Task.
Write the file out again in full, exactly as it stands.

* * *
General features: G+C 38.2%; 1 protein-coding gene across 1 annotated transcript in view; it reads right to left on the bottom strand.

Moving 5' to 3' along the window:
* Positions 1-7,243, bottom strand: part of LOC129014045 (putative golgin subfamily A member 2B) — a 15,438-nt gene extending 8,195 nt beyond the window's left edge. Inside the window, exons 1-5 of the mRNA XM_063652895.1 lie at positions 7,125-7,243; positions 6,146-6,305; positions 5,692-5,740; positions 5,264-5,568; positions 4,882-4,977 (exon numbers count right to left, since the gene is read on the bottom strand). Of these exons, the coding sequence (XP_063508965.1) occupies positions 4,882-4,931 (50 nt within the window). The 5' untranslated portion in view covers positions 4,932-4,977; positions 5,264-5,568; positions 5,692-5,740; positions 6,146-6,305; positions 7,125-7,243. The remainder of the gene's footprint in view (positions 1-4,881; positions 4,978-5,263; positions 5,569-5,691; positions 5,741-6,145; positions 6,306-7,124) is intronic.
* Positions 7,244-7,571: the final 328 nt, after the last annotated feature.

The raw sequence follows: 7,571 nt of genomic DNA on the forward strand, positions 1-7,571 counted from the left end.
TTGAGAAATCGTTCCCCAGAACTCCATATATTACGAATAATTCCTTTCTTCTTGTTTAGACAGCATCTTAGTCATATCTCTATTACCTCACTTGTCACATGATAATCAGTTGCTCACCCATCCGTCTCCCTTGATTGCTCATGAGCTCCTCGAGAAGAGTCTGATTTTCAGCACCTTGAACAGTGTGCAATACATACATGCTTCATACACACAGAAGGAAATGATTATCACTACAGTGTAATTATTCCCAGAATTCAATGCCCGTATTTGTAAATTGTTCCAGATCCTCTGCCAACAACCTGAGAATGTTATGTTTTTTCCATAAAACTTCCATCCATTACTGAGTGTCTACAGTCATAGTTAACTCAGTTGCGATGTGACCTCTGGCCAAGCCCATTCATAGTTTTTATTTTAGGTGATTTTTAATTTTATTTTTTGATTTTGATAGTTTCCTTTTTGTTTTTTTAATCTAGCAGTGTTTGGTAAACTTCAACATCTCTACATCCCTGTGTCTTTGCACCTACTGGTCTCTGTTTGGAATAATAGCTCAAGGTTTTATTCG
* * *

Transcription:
General features: G+C 38.2%; 1 protein-coding gene across 1 annotated transcript in view; it reads right to left on the bottom strand.

Moving 5' to 3' along the window:
* Positions 1-7,243, bottom strand: part of LOC129014045 (putative golgin subfamily A member 2B) — a 15,438-nt gene extending 8,195 nt beyond the window's left edge. Inside the window, exons 1-5 of the mRNA XM_063652895.1 lie at positions 7,125-7,243; positions 6,146-6,305; positions 5,692-5,740; positions 5,264-5,568; positions 4,882-4,977 (exon numbers count right to left, since the gene is read on the bottom strand). Of these exons, the coding sequence (XP_063508965.1) occupies positions 4,882-4,931 (50 nt within the window). The 5' untranslated portion in view covers positions 4,932-4,977; positions 5,264-5,568; positions 5,692-5,740; positions 6,146-6,305; positions 7,125-7,243. The remainder of the gene's footprint in view (positions 1-4,881; positions 4,978-5,263; positions 5,569-5,691; positions 5,741-6,145; positions 6,306-7,124) is intronic.
* Positions 7,244-7,571: the final 328 nt, after the last annotated feature.

The raw sequence follows: 7,571 nt of genomic DNA on the forward strand, positions 1-7,571 counted from the left end.
TTGAGAAATCGTTCCCCAGAACTCCATATATTACGAATAATTCCTTTCTTCTTGTTTAGACAGCATCTTAGTCATATCTCTATTACCTCACTTGTCACATGATAATCAGTTGCTCACCCATCCGTCTCCCTTGATTGCTCATGAGCTCCTCGAGAAGAGTCTGATTTTCAGCACCTTGAACAGTGTGCAATACATACATGCTTCATACACACAGAAGGAAATGATTATCACTACAGTGTAATTATTCCCAGAATTCAATGCCCGTATTTGTAAATTGTTCCAGATCCTCTGCCAACAACCTGAGAATGTTATGTTTTTTCCATAAAACTTCCATCCATTACTGAGTGTCTACAGTCATAGTTAACTCAGTTGCGATGTGACCTCTGGCCAAGCCCATTCATAGTTTTTATTTTAGGTGATTTTTAATTTTATTTTTTGATTTTGATAGTTTCCTTTTTGTTTTTTTAATCTAGCAGTGTTTGGTAAACTTCAACATCTCTACATCCCTGTGTCTTTGCACCTACTGGTCTCTGTTTGGAATAATAGCTCAAGGTTTTATTCG